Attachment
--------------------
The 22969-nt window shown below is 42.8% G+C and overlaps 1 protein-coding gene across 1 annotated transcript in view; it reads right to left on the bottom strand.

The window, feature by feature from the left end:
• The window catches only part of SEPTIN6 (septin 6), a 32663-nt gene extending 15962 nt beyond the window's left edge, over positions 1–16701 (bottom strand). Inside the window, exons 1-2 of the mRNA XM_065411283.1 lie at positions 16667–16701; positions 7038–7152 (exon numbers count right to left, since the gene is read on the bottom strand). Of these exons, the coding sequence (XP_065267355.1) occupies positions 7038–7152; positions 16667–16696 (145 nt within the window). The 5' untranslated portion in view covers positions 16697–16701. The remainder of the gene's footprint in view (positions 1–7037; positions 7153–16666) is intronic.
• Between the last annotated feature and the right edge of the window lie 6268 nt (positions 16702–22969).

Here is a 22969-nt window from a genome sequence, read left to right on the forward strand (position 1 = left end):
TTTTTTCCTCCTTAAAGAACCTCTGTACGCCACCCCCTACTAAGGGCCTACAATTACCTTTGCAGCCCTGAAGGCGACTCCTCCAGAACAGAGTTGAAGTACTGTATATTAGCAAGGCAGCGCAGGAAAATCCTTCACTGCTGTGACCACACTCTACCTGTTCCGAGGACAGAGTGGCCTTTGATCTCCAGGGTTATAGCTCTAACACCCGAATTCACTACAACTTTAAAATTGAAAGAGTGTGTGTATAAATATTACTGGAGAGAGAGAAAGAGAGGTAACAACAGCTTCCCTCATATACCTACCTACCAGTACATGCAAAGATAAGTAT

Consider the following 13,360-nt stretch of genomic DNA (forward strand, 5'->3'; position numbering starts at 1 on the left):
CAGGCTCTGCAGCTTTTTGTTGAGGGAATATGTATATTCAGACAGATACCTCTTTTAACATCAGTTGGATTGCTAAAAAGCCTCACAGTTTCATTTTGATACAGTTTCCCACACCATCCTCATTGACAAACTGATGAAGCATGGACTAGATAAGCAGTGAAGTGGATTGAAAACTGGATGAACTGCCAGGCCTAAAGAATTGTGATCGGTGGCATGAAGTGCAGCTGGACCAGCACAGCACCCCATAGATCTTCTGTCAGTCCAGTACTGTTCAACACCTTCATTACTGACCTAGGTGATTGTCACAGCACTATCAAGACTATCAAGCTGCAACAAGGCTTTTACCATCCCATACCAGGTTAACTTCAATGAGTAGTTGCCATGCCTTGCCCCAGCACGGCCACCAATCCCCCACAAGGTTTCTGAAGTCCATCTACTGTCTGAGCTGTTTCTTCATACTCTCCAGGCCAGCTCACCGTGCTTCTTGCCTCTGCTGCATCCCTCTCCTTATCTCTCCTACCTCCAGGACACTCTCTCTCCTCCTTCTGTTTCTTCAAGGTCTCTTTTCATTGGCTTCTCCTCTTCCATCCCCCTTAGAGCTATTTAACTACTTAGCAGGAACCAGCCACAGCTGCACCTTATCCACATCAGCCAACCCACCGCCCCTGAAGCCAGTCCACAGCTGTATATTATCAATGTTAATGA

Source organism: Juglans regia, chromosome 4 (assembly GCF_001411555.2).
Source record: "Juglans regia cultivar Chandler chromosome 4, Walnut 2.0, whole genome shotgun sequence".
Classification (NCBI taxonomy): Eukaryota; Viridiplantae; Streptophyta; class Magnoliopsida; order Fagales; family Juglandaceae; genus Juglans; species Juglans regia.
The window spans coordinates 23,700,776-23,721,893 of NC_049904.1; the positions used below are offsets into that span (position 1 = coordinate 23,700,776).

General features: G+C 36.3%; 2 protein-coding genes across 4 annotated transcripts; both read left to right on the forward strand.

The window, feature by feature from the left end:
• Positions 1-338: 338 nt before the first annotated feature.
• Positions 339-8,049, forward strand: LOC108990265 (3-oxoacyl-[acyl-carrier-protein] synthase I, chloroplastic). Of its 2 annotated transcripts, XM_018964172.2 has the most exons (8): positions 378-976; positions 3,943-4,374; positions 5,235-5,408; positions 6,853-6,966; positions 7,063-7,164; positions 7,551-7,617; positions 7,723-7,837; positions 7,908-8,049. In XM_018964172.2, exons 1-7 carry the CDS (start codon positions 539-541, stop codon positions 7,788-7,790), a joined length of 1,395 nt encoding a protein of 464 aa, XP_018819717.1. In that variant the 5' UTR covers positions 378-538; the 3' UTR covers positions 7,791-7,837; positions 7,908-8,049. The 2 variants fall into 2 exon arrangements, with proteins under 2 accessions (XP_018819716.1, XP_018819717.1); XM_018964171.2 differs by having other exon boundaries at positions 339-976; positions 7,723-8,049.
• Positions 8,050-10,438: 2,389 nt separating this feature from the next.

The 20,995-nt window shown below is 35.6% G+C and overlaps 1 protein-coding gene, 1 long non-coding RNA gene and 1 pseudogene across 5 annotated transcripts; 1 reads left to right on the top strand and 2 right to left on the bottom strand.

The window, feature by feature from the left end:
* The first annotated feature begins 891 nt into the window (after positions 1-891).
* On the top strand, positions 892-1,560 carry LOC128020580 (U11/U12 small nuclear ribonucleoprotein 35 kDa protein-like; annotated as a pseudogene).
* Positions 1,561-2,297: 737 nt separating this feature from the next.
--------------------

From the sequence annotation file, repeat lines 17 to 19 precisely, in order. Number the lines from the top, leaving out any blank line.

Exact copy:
• Positions 8,050-10,438: 2,389 nt separating this feature from the next.

The 20,995-nt window shown below is 35.6% G+C and overlaps 1 protein-coding gene, 1 long non-coding RNA gene and 1 pseudogene across 5 annotated transcripts; 1 reads left to right on the top strand and 2 right to left on the bottom strand.

The window, feature by feature from the left end: